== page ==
Tips and Advice
When planning out a modern garden, consider the amount of time you will be able to dedicate to it. This might be lower than you expect, depending on your work and family commitments. Too much time spent weeding or dealing with spreading plants which start to dominate those around them can mean you come to think of your garden as a place that creates extra work, not pleasure. Opt for low maintenance choices as they require less work yet still provide a relaxing outdoor environment.
Remember that the garden is for the whole family. If you live alone, then there is no one to please in your garden than yourself, so you can enjoy exploring all of your own horticultural tastes. If you have kids, on the other hand, then a play area or at least a portion of the garden that is laid to lawn will be something you want. Remember that low maintenance wood bark chips create a soft play area and that artificial grass is often just as good as the real thing for playing on.
Ground cover is another key part of any garden. Plants like geraniums are great for providing ground cover in a bed and they often spread out of their own accord without you needing to intervene. However, you might consider ground cover options which rely on no planting at all. Patio paving slabs, pea shingle and decking are all popular options in a modern garden which provide totally maintenance-free ground cover.
Create rooms or zones in a contemporary garden to give your home additional living areas which can increase the value of your property. If you deal with the back yard as a single outdoor space, then it can be a bit overwhelming, especially if the garden is large. Instead, cut down the space into rooms which have a distinct feel in each. Cut off areas with walkways, planters or even screening and fencing. This adds to your privacy but also means each zone has its own personality, especially when backed up by individual planting schemes.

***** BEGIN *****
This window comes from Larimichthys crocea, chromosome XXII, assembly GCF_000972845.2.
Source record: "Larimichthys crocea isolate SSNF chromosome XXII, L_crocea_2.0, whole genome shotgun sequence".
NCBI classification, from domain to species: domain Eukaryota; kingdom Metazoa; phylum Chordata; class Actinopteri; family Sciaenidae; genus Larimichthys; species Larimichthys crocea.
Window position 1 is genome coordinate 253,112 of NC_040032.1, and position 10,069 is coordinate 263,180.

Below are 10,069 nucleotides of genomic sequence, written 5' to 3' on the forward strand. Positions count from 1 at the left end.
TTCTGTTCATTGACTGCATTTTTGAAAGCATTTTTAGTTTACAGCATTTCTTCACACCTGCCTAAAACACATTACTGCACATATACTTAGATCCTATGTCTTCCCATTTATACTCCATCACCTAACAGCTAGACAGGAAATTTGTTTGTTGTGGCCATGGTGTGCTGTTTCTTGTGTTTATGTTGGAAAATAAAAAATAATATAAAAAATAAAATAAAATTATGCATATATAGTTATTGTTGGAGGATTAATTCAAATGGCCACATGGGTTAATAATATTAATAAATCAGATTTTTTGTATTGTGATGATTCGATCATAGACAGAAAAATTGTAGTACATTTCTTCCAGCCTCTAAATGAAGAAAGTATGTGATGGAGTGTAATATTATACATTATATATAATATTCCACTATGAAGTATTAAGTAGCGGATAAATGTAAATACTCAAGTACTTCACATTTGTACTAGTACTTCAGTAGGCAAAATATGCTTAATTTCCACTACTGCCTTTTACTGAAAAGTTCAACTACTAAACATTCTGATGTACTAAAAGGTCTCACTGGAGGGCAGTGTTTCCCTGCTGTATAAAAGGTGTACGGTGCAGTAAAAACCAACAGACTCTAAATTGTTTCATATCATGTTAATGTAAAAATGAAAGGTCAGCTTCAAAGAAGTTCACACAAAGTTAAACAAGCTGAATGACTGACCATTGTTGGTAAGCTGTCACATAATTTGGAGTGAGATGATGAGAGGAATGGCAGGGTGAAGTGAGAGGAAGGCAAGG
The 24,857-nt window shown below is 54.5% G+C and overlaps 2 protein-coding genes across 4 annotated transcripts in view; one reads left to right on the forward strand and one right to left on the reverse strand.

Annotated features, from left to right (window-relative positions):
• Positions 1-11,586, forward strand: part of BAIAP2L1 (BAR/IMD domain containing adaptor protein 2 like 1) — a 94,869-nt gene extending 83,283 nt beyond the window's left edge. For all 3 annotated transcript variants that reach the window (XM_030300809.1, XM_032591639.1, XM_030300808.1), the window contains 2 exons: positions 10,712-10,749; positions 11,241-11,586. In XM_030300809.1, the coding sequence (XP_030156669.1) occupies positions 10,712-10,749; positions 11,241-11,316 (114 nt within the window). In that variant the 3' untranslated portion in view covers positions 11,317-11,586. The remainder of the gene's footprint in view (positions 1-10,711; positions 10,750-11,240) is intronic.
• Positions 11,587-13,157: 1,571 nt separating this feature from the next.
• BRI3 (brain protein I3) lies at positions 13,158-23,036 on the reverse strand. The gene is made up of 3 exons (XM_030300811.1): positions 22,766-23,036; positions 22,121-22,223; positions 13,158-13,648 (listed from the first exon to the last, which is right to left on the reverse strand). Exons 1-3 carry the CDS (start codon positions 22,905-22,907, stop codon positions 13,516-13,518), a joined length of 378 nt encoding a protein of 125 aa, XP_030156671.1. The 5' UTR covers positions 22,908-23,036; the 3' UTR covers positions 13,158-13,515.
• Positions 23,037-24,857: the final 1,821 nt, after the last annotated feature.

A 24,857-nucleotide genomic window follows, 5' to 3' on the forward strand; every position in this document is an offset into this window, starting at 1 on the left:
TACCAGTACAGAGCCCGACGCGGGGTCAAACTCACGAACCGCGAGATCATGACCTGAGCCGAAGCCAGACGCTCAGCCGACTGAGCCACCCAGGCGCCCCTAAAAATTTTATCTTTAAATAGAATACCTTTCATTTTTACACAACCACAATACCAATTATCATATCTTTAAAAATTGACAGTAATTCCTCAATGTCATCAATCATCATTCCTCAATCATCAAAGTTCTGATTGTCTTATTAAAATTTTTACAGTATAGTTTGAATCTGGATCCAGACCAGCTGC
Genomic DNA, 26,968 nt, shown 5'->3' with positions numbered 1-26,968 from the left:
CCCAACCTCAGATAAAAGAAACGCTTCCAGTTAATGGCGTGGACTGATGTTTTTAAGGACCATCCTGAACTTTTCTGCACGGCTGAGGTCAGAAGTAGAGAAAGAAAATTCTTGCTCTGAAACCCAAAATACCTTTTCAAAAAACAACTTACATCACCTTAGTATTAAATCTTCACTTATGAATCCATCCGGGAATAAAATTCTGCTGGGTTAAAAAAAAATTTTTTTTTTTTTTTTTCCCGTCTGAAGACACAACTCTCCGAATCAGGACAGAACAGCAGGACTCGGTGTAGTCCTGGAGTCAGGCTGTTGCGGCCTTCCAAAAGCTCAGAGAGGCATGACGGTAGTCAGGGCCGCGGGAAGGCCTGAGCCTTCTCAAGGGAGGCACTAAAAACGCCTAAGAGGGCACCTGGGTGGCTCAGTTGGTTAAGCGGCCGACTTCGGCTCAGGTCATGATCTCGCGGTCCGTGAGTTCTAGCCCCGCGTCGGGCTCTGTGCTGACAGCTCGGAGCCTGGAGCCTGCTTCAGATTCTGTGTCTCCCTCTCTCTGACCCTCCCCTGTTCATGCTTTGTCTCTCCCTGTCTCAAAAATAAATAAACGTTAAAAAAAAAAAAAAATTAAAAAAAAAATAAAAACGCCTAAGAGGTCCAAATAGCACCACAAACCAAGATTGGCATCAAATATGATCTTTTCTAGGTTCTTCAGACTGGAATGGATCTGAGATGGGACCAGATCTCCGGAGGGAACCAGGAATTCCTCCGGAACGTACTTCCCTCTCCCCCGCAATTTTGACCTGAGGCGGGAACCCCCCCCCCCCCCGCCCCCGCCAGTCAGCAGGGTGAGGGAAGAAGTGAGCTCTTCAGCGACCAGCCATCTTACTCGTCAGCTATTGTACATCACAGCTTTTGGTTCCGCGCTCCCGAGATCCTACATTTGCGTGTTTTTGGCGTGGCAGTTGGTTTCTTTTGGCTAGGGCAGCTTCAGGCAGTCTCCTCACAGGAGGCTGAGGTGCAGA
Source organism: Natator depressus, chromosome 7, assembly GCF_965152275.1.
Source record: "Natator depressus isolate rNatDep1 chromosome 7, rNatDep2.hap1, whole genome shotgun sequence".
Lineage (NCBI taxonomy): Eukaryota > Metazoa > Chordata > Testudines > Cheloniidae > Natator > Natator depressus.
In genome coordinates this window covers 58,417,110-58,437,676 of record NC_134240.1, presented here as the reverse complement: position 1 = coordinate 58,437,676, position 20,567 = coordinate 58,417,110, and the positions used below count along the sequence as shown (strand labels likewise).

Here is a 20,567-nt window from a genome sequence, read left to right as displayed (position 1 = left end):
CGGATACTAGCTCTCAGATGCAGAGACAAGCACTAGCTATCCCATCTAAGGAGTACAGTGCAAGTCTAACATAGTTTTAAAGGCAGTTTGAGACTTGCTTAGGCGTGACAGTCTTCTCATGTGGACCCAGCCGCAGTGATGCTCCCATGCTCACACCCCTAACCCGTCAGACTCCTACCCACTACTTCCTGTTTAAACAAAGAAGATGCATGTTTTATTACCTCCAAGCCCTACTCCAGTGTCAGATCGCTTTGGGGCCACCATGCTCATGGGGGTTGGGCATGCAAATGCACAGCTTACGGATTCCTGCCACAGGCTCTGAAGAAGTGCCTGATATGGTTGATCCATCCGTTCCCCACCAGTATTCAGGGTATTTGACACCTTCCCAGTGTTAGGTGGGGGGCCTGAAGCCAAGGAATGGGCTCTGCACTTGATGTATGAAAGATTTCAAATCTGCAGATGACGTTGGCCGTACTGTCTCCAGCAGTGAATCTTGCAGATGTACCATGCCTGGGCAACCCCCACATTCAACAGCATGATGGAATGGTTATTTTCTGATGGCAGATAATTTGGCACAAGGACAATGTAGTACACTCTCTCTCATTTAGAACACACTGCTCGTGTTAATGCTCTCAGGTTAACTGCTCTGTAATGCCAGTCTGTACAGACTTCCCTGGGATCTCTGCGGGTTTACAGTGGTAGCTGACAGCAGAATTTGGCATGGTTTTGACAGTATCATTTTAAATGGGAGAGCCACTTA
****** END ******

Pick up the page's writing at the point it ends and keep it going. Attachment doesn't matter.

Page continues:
Easy Ways to Look After a Modern Garden
Irrigation is something that most American gardens need and to ensure that your garden remains verdant a regular supply of water is essential. Nowadays, retro-fitted irrigation systems are easy to install for yourself. These systems are connected to the water supply and can then be regulated by a timer device to allow water to flow into the key areas of your garden, just when it is needed. Of course, some plants require more water than others, depending on the drainage available, so make sure you opt for a system that can be regulated at intervals along the pipes to provide more or less water in particular localities. A modular system will simply snap together so you can alter the way water flows to accommodate new layouts down the line.
Planters are a great way of looking after a garden easily. Because they are raised up from the ground level, planting reaches eye level more rapidly, meaning you can often see your flowers more easily. They can also be moved around, so you can reconfigure your garden's design, if necessary, or shift delicate plants to less exposed areas. However, because they are filled with their own soil or compost, you should also find that you need to weed out unwanted growth much less often than a regular ground bed, saving both time and effort.
If you want to have a garden which requires very little maintenance, then opt for paving throughout. Alternatively, go for shingle. Japanese style modern gardens are often laid out entirely with shingle and stones and can do away with planting all together. Patterns can be raked through the stones to create an attractive design. Even though this means careful work when the garden is first laid out, there is little to do afterwards in terms of maintenance. Just sit back and enjoy the serenity.
When growing plants in your garden, you will need to ensure you have enough time and experience to keep them looking their best. Pruning and cutting back in fall along with weeding out new growth in spring can become tiresome. Instead, opt for maintenance-free plants which are hardy enough to get on with looking after themselves and which can survive a cold winter yet still offer an attractive display next year. Many perennials will provide the right balance between maintenance and attractiveness, such as ferns, amsonia, asters, coreopsis and geraniums.
If you need help planning your garden talk to a landscaping professional.